Flash floods cause more than 5,000 deaths worldwide annually, exceeding any other flood-related event. As the global population increases, especially in urban areas, and societies continue to encroach upon floodplains, the need for flash flood early warning systems becomes more paramount.
In response to this need, the World Meteorological Organization (WMO), the U.S. National Oceanic and Atmospheric Administration (NOAA), the United States Agency for International Development (USAID) Bureau for Humanitarian Assistance, and the Hydrologic Research Center (HRC) formed a partnership in 2007 to develop and implement an early warning flash flood forecasting system (Flash Flood Guidance System – FFGS) for global application.
As of 2021, over 3 billion people in 67 countries are being provided early warnings of potential flash flooding through their National Meteorological and Hydrological Services (NMHSs) working in concert with their National Disaster Management Agencies.
The “Flash Flood Guidance System (FFGS) with Global Coverage – Vision 2030” virtual event took place on 16 November 2021, and was attended by 140 representatives from 50 countries.
The goal was to bring together the users of the national and regional systems to show the latest achievements after the FFGS Global Workshop which has held in Turkey in 2019, share best practices on the use of flash flood guidance products, and discuss sustainability in order to ensure long-term operations and service delivery.
The latest achievements also include the development the FFGS centralized online training platform, a one-stop-shop for trainers and trainees to access free distance learning resources, including hands-on material, case studies and videos, to ensure that no one is left behind.
A Training Simulator interactive application is now being used to train operational forecasters in the effective usage of necessary data and products in order to improve flash flood forecasting skills and actionable communication with the users of flash flood warnings.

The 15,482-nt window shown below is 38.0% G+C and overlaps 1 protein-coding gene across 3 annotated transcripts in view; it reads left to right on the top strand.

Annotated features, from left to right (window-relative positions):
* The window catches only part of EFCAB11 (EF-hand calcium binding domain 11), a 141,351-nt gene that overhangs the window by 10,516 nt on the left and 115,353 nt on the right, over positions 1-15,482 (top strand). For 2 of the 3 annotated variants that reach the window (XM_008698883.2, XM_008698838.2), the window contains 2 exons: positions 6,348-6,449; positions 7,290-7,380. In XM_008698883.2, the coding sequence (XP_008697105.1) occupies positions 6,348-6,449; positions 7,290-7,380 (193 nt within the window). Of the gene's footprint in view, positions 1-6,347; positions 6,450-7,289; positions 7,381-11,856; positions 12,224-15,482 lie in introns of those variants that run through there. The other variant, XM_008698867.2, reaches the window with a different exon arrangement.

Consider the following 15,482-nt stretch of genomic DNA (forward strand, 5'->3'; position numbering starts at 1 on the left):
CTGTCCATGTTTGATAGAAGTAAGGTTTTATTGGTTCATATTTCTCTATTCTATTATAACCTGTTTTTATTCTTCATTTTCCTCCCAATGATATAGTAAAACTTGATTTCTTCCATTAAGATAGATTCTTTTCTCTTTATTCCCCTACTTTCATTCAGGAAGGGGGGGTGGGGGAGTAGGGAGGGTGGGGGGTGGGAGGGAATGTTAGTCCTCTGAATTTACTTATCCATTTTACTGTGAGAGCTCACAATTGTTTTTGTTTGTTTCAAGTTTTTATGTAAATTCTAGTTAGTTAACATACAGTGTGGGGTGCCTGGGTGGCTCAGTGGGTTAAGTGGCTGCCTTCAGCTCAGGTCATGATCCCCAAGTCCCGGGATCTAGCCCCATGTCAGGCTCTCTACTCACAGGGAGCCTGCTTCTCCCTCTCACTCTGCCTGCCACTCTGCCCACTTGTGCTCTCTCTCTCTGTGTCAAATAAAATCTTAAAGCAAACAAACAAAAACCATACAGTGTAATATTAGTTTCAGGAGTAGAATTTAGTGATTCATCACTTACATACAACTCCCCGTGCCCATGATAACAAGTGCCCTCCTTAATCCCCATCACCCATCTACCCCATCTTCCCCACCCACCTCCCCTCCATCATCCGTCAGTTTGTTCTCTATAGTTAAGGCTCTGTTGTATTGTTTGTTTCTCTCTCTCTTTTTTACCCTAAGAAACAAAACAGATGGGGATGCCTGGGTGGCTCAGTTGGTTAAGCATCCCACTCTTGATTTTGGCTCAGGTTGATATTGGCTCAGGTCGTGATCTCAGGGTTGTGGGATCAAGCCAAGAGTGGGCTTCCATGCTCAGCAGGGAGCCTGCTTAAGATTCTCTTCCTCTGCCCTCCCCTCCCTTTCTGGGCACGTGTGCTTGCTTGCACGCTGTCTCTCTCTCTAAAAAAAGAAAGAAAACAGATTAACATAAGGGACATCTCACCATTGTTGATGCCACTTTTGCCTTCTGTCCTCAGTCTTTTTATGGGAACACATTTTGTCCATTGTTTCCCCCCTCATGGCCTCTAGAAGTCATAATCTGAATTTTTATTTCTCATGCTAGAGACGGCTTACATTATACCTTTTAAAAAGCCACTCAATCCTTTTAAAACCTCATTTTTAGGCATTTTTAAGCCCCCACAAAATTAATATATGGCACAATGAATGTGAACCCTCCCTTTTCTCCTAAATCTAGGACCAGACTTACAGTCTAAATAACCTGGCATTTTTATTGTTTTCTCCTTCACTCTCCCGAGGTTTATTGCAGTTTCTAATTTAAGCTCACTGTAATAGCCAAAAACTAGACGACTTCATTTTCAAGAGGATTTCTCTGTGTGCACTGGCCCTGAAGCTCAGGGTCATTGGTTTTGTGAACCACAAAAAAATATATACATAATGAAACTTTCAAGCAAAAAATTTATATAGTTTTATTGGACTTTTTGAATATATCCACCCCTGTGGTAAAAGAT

The approved FFGS Sustainability Strategy is the product of joint efforts of FFGS member countries, WMO’s Standing Committee on Hydrological Services and FFGS Partners. It sets out a vision and approach for the future development and implementation of FFGS in order to save lives and livelihoods. It was approved by the Extraordinary World Meteorological Congress after receiving endorsement from the Hydrological Assembly.
The strategy brings us new aspects and visions to ensure the sustainability of the FFGS for the benefit of current and future generations as we keep facing with the increasing frequency and severity of flash floods all over the world.
South Asia Flash Flood Guidance System Radar Hydrology Training
Activities on capacity building and improvements of early warnings of flash floods in the South Asia region are advancing with the South Asia Flash Flood Guidance System (SAsiaFFGS) Radar Hydrology Training.
In five weeks of virtual training (25 October-15 November 2021), more than 80 weather radar experts, operational meteorological and hydrological forecasters from Bangladesh, Bhutan, India, Nepal and Sri Lanka learnt about the use of weather radar data in FFGS for the estimation of precipitation. The inclusion of weather radar data into FFGS will provide better detection of weather systems and rainfall amounts that can cause flash flood events.
Representatives from Bangladesh, Bhutan, India, Nepal, Sri Lanka, Hydrologic Research Center and WMO joined the opening session.